in which n is from 0 to 12, m is from 2 to 5 and X is a hydrolysable group.
To amplify the photocatalytic effect of the titanium oxide of the coating according to the invention, it is possible first of all to increase the absorption band of the coating, by incorporating other particles in the coating, in particular metal particles or particles based on cadmium, tin, tungsten, zinc, cerium or zirconium.
It is also possible to increase the number of charge carriers by doping the crystal lattice of the titanium oxide by inserting therein at least one of the following metal elements: niobium, tantalum, iron, bismuth, cobalt, nickel, copper, ruthenium, cerium or molybdenum.
This doping can also be carried out by surface doping only of the titanium oxide or of the combined coating, surface doping carried out by covering at least part of the coating with a layer of metal oxides or salts, the metal being chosen from iron, copper, ruthenium, cerium, molybdenum, vanadium and bismuth.
Finally, the photocatalytic phenomenon can be accentuated by increasing the yield and/or the kinetics of the photocatalytic reactions, by covering the titanium oxide, or at least part of the coating which incorporates it, with a noble metal in the form of a thin layer of the platinum, rhodium, silver or palladium type.
Such a catalyst, for example deposited by a vacuum technique, in fact makes it possible to increase the number and/or the lifetime of the radical entities created by the titanium oxide and thus to promote the chain reactions leading to the degradation of organic products.
In an entirely surprising way, the coating exhibits in fact not one property but two, as soon as it is exposed to appropriate radiation, as in the visible and/or ultraviolet field, such as sunlight: by the presence of photocatalytic titanium oxide, as already seen, it promotes the gradual disappearance, as they are accumulated, of dirty marks of organic origin, their degradation being caused by a radical oxidation process. Inorganic dirty marks are not, themselves, degraded by this process: they therefore remain on the surface and, except for a degree of crystallization, they are in part easily removed since they no longer have any reason to adhere to the surface, the binding organic agents being degraded by photocatalysis.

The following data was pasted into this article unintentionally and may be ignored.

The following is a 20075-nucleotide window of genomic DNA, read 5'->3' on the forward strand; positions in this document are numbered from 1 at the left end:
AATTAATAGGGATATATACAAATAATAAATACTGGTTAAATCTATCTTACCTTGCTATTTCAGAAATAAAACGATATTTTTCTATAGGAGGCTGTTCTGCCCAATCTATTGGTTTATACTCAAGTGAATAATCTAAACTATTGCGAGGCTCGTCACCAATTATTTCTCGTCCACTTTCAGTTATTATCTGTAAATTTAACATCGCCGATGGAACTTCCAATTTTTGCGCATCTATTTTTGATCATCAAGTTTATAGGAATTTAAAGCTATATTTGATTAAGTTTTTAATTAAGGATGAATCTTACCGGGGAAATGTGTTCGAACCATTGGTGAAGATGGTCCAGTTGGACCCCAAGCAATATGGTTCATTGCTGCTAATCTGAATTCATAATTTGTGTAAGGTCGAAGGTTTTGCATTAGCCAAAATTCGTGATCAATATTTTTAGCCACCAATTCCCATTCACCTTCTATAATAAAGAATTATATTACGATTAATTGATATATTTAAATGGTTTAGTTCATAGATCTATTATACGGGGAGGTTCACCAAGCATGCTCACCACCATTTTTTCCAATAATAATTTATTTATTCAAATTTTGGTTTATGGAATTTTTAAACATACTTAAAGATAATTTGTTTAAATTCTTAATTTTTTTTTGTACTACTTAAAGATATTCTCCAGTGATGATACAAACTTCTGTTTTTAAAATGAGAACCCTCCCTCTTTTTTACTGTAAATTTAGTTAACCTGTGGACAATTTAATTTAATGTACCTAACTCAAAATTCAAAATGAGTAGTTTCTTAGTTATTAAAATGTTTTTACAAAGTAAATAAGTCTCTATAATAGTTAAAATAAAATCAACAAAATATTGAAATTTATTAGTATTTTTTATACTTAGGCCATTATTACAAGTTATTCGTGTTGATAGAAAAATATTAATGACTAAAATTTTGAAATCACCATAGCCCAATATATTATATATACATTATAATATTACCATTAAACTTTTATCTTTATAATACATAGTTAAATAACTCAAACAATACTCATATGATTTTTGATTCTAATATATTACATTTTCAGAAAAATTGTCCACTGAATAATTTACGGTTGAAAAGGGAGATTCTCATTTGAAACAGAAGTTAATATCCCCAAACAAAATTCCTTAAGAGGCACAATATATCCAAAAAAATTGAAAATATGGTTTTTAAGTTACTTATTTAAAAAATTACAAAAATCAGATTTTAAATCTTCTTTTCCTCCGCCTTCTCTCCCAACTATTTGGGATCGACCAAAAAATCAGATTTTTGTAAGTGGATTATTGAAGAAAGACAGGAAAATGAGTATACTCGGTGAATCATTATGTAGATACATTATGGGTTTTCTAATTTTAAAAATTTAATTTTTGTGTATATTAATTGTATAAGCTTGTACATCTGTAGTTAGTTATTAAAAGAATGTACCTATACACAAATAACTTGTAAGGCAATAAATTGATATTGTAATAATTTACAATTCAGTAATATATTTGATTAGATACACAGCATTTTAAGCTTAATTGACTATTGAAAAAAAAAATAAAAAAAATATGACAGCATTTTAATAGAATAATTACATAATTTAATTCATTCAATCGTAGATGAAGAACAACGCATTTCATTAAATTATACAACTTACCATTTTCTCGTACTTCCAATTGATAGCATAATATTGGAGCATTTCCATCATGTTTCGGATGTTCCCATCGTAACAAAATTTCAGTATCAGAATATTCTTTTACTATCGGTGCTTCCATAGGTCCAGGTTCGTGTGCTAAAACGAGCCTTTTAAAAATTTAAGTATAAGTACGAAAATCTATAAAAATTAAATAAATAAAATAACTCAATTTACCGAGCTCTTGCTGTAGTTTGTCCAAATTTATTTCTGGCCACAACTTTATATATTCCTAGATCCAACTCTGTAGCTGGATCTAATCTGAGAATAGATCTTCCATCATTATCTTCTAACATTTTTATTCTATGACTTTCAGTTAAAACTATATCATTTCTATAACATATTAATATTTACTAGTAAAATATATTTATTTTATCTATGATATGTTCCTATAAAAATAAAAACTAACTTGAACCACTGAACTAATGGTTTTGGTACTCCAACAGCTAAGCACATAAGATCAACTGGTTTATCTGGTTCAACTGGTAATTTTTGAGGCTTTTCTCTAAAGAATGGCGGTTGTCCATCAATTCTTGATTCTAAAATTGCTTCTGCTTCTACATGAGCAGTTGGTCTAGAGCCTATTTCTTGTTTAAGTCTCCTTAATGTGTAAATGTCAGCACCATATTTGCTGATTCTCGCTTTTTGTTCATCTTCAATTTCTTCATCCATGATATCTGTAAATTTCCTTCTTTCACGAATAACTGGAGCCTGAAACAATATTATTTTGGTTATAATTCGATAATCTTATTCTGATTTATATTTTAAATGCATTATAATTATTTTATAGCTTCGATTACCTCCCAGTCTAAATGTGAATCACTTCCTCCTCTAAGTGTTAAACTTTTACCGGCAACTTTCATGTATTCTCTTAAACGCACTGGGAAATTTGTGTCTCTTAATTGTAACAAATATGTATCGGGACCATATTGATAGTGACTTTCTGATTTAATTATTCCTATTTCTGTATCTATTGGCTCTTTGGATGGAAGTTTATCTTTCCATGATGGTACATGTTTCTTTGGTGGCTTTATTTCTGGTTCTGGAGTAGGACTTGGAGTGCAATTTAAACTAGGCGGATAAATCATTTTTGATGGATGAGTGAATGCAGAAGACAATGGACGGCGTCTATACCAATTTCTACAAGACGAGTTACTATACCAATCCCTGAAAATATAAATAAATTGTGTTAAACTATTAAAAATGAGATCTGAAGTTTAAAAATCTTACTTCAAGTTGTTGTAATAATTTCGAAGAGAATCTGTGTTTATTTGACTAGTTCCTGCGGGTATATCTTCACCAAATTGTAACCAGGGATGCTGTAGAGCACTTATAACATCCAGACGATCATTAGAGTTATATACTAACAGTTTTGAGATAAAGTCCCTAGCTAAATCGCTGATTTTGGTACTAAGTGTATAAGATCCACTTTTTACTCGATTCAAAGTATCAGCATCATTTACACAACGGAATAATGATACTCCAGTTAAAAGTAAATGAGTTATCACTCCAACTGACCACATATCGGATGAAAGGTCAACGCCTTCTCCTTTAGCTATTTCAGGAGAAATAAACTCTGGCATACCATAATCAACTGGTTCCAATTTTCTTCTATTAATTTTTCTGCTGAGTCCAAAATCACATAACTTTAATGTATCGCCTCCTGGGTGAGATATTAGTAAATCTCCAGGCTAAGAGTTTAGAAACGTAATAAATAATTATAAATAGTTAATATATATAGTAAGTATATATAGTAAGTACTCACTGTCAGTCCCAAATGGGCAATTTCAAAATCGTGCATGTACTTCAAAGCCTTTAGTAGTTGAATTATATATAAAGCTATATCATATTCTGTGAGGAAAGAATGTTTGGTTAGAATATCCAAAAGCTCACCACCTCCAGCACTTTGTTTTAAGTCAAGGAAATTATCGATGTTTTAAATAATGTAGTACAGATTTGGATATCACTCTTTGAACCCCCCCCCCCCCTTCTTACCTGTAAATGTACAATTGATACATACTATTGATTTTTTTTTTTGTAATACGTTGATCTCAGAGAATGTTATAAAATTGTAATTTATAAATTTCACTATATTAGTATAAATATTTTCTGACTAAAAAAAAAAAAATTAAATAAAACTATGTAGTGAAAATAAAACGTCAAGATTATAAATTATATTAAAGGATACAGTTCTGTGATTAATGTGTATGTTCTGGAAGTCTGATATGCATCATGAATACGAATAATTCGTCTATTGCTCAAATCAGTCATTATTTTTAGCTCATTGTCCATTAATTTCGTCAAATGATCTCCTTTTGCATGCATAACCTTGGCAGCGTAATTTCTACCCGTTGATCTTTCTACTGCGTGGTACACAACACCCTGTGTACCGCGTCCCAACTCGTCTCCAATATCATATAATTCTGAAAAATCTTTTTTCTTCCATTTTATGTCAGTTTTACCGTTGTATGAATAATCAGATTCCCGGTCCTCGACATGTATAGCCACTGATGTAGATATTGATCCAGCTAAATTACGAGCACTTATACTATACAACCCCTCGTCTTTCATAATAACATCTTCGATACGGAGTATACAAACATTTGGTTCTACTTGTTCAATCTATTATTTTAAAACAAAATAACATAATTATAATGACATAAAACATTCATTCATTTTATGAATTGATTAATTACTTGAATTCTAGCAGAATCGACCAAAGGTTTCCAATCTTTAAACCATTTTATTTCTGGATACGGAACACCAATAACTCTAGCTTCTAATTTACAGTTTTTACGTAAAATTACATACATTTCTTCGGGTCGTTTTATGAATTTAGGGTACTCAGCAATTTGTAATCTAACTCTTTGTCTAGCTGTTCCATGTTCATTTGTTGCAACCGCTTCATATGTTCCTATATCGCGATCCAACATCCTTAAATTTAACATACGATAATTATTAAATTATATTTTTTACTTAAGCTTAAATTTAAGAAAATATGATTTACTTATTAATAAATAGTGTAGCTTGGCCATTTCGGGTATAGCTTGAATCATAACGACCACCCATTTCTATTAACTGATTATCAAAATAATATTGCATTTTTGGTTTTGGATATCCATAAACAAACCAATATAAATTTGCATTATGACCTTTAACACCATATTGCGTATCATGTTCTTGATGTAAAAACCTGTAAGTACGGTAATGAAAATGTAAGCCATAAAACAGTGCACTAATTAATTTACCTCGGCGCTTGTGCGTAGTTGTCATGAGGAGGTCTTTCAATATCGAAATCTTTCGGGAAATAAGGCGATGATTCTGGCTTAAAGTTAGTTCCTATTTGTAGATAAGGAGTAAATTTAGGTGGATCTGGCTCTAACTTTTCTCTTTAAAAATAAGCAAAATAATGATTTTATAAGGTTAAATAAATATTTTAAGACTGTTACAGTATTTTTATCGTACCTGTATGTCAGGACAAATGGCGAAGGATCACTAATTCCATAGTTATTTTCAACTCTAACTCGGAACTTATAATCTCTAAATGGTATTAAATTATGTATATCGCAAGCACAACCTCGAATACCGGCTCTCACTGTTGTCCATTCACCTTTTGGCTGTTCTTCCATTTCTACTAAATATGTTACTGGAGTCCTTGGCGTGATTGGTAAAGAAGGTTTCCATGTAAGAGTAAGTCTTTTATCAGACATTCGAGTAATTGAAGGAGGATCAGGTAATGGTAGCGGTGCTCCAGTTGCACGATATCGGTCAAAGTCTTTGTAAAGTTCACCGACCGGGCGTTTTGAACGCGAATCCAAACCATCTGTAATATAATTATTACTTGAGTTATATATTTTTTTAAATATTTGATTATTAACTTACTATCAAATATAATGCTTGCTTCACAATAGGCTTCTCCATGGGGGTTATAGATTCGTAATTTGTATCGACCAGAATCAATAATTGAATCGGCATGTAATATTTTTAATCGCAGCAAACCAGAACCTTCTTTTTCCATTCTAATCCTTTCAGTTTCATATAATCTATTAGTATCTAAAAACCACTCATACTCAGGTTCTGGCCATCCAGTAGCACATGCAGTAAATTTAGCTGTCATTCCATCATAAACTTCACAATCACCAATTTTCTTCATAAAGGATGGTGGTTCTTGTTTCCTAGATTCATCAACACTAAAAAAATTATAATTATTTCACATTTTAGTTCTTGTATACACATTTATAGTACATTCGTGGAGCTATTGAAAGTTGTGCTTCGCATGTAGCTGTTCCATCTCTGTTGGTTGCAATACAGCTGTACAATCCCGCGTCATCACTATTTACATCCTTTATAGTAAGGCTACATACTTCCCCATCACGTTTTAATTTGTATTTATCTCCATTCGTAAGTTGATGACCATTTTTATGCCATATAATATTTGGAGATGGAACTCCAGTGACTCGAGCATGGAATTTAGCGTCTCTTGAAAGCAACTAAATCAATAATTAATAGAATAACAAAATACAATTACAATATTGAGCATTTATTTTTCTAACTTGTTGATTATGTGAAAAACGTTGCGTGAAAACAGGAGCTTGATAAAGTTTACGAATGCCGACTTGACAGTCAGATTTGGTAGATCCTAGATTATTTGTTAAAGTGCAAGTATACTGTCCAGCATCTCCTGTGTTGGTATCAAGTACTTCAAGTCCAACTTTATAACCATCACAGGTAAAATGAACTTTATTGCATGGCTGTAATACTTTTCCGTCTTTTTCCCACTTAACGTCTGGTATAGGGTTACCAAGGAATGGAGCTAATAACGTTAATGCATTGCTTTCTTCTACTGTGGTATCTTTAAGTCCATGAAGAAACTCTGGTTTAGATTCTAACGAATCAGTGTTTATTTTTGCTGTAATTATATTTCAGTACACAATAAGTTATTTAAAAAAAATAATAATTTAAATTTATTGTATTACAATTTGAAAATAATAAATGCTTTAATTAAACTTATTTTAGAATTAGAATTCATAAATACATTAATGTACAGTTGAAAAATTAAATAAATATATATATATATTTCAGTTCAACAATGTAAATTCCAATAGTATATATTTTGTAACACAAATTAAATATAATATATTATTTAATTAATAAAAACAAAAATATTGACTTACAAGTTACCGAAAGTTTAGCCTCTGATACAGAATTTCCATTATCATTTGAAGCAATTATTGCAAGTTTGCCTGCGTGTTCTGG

However, the coating of the invention, which is permanently self-cleaning, also preferably exhibits an external surface with a pronounced hydrophilic and/or oleophilic nature which results in three very advantageous effects:
a hydrophilic nature makes possible complete wetting of the water which can be deposited on the coating. When a water condensation phenomenon takes place, instead of a deposit of water droplets in the form of condensation which hampers visibility, there is in fact a continuous thin film of water which is formed on the surface of the coating and which is entirely transparent. This “anti-condensation” effect is in particular demonstrated by the measurement of a contact angle with water of less than 5° after exposure to light, and
after running of water, in particular of rain, over a surface which has not been treated with a photocatalytic layer, many drops of rainwater remain stuck to the surface and leave, once evaporated, unattractive and troublesome marks, mainly of inorganic origin. Indeed, a surface exposed to the surrounding air is rapidly covered by a layer of dirty marks which limits the wetting thereof by water. These dirty marks are in addition to the other dirty marks, in particular inorganic marks (crystallizations and the like), contributed by the atmosphere in which the glazing bathes. In the case of a photoreactive surface, these inorganic dirty marks are not directly degraded by photocatalysis. In fact, they are in very large part removed by virtue of the hydrophilic nature induced by the photo-catalytic activity. This hydrophilic nature indeed causes complete spreading of the drops of rain. Evaporation marks are therefore no longer present. Moreover, the other inorganic dirty marks present on the surface are washed, or redissolved in the case of crystallization, by the water film and are thus in large part removed. An “inorganic dirt-repellent” effect is obtained, induced in particular by rain,